11
$\begingroup$

It is well known that for a finite group $G$, the associator of the fusion category of $G$-graded $k$-vector spaces is given by an element of $H^3(G,k^*)$, up to equivalence of categories. ($k^*$ is the multiplicative group of units in $k$.)

A crucial step when showing this is the fact that in $G$-graded vector spaces, all simple objects are invertible, and therefore the tensor product of two simples is simple again. Denote the simple object generating the $g$-graded subcategory, $g \in G$, by $k_g$. Then $k_{g_1} \otimes (k_{g_2} \otimes k_{g_3}) = k_{g_1 g_2 g_3}$ is again simple, and thus is automorphisms are given by an element of $k^*$, for each triple of group elements. Two categories of $G$-graded vector spaces may be monoidally equivalent via a monoidal functor $(F, F^2, F^0)$, but if so, the coherence morphism $F^2_{g,h}\colon Fk_g \otimes Fk_h \to F(k_g \otimes k_h)$ is again given by a number in $k^*$ for every tuple $(g,h)$ of group elements, and it's in fact the coboundary for two representatives of the same cohomology class.

We might want to generalise this result and start with a based fusion ring, corresponding to the Grothendieck ring of our future fusion category, with the simples as chosen basis. For the previous example, the fusion ring is $\mathbb{C}[G]$ (the group ring), and the chosen basis is $G$ (as a subset of the group ring).

Of course, most fusion categories don't have all simples invertible. This means, e.g. that the associators and the monoidal functor coherences live in entirely different spaces, and it's not so obvious how to repeat the cohomology construction.

Is it still possible to classify associators as elements of some cohomology? How about other data, such as pivotal structures and braidings? Ideally, the cohomology theory could just be formulated given the based fusion ring.

Additionally, what's the relation to already known homotopical and (co)homological data typically associated to fusion categories? I.e. is such a cohomology related to the cohomology of the Brauer-Picard groupoid? In which way is its "tangent cohomology" the Davydov-Yetter cohomology (as discussed here?

$\endgroup$
9
$\begingroup$

There is no such cohomology theory known (in particular, this is not related to Davydov-Yetter cohomology which is about deformations and vanishes for finite groups). In my mind this is a very important open problem in the field which could have some major applications to classification of Izumi categories. One can speculate about what the other small cohomology groups should be:

  • If A is the fusion ring of some C, then $H^1(A)$ should give the tensor natural isomorphisms of the identity functor.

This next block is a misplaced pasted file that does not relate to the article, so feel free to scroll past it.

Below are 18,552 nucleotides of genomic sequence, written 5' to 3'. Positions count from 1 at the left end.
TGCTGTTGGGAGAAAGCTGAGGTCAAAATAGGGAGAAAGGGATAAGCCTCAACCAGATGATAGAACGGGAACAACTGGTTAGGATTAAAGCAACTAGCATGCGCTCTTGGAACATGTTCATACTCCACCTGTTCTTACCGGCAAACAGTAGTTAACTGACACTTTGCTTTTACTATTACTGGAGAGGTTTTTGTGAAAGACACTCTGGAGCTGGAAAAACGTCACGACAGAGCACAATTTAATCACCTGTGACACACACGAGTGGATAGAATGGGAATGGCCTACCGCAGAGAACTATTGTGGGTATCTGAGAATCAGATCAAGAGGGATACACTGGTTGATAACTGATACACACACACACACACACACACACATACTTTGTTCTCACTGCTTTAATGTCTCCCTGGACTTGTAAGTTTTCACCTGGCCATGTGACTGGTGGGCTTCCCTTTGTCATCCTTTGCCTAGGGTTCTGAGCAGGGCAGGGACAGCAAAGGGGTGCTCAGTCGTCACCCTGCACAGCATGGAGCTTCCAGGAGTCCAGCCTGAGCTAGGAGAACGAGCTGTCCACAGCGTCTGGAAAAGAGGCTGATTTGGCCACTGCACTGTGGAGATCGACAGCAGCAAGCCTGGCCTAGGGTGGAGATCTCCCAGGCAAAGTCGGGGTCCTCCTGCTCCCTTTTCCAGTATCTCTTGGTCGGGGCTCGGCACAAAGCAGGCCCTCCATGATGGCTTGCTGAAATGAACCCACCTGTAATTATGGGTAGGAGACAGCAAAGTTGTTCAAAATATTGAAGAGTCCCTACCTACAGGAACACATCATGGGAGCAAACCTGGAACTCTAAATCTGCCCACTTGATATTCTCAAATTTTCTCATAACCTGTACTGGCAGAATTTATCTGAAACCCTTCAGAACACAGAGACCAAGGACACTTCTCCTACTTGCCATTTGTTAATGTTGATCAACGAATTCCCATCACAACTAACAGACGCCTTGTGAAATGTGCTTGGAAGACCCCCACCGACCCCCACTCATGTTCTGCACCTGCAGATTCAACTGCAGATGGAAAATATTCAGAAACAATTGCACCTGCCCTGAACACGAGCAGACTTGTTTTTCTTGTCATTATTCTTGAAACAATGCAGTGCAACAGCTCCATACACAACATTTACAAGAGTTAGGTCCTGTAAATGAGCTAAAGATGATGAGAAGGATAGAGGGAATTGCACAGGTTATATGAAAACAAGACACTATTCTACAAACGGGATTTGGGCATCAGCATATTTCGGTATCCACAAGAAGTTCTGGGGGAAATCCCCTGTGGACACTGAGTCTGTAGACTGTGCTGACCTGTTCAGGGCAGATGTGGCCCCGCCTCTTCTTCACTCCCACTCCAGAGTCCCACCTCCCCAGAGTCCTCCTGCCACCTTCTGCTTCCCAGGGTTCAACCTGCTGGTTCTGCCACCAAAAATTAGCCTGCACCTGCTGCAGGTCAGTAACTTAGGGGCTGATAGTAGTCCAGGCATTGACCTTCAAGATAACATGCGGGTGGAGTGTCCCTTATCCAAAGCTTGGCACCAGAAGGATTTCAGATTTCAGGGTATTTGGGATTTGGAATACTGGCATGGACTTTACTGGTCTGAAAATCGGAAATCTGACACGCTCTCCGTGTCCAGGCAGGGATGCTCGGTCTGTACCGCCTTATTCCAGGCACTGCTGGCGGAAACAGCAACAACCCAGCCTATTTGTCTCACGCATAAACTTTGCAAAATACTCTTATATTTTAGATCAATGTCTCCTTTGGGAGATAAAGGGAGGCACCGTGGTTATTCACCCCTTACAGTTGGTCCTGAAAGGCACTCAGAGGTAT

• If A is the fusion ring of some C, then $H^2(A)$ should give the "gauge automorphisms" of C (i.e. the tensor autoequivalences whose underlying functor is the identity modulo natural isos).
  • $H^3(A)$ should classify possible C with fusion ring A up to tensor equivalences whose underlying functor is the identity.

I think one can even write down some kind of definitions that make the above work, but the problem is to understand in what sense it's a "cohomology theory." For example does one ever get spectral sequences or any other sort of "algebraic topology" computational tools?

It's possible that fusion rings are not the right input. In particular, you might be better off thinking of "Ocneanu cells" as an $H^3$ not for fusion rings but for certain kinds of graphs related to module tensor categories over a fixed braided tensor category. But again I don't know any meaningful sense in which these form a "cohomology theory."

I spent some time discussing trying to build such a cohomology theory with Chris Schommer-Pries and Chris Douglas, but we never made any substantial progress.

$\endgroup$
  • $\begingroup$ Thank you very much! Is there any reference to these "certain kinds of graphs"? I think I've never seen anything like this. $\endgroup$ – Manuel Bärenz Nov 13 '17 at 11:24
  • $\begingroup$ My point about Davydov-Yetter was just this: In the finite group case, and a field like $\mathbb{R}$ or $\mathbb{C}$, $H^3(G, k^*)$ is a 0-dimensional manifold. It classifies (up to outer automorphisms) fusion categories of $G$-graded vector spaces. Since the tangent space of $k^*$ is $k$, and Davydov-Yetter classifies deformations of the associator, I found it reasonable to identify $H^3(G,k)$ (for a given $\operatorname{Vec}_G^\omega$) with the tangent space of $H^3(G,k^*)$ (at $\omega$). Now I was hoping that this viewpoint could be generalised somehow. $\endgroup$ – Manuel Bärenz Nov 13 '17 at 11:27
  • $\begingroup$ One detail that puzzles me in what sense $H^3(A)$ would even be a group. It would mean in particular that every fusion ring has a "trivial" fusion category realising it (which can't be true in general, I think). So $H^3(A)$ seems less like a group but more like affine spaces? $\endgroup$ – Manuel Bärenz Apr 27 '18 at 10:49

Your Answer

By clicking “Post Your Answer”, you agree to our terms of service, privacy policy and cookie policy

Not the answer you're looking for? Browse other questions tagged or ask your own question.